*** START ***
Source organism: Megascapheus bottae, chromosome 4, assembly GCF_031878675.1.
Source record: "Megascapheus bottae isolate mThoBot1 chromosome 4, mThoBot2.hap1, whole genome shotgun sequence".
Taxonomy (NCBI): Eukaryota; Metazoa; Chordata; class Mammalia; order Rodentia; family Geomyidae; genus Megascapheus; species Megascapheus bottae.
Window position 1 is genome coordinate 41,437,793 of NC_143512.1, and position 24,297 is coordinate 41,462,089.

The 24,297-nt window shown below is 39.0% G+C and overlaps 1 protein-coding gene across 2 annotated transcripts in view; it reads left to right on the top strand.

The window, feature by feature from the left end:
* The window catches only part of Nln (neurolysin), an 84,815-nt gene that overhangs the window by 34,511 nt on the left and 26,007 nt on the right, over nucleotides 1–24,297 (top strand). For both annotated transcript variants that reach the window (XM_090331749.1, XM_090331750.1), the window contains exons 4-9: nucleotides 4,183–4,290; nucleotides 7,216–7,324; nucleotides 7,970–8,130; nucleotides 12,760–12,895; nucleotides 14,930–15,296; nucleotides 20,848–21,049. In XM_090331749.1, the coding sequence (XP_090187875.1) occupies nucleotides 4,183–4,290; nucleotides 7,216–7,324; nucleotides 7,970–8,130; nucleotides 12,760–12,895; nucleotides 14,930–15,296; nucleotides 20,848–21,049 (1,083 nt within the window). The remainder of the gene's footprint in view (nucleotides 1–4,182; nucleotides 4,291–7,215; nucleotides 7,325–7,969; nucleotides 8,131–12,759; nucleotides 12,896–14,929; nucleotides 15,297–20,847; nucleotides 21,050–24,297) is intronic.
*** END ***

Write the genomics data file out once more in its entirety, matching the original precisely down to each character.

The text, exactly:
Source organism: Megascapheus bottae, chromosome 4, assembly GCF_031878675.1.
Source record: "Megascapheus bottae isolate mThoBot1 chromosome 4, mThoBot2.hap1, whole genome shotgun sequence".
Taxonomy (NCBI): Eukaryota; Metazoa; Chordata; class Mammalia; order Rodentia; family Geomyidae; genus Megascapheus; species Megascapheus bottae.
Window position 1 is genome coordinate 41,437,793 of NC_143512.1, and position 24,297 is coordinate 41,462,089.

The 24,297-nt window shown below is 39.0% G+C and overlaps 1 protein-coding gene across 2 annotated transcripts in view; it reads left to right on the top strand.

The window, feature by feature from the left end:
* The window catches only part of Nln (neurolysin), an 84,815-nt gene that overhangs the window by 34,511 nt on the left and 26,007 nt on the right, over nucleotides 1–24,297 (top strand). For both annotated transcript variants that reach the window (XM_090331749.1, XM_090331750.1), the window contains exons 4-9: nucleotides 4,183–4,290; nucleotides 7,216–7,324; nucleotides 7,970–8,130; nucleotides 12,760–12,895; nucleotides 14,930–15,296; nucleotides 20,848–21,049. In XM_090331749.1, the coding sequence (XP_090187875.1) occupies nucleotides 4,183–4,290; nucleotides 7,216–7,324; nucleotides 7,970–8,130; nucleotides 12,760–12,895; nucleotides 14,930–15,296; nucleotides 20,848–21,049 (1,083 nt within the window). The remainder of the gene's footprint in view (nucleotides 1–4,182; nucleotides 4,291–7,215; nucleotides 7,325–7,969; nucleotides 8,131–12,759; nucleotides 12,896–14,929; nucleotides 15,297–20,847; nucleotides 21,050–24,297) is intronic.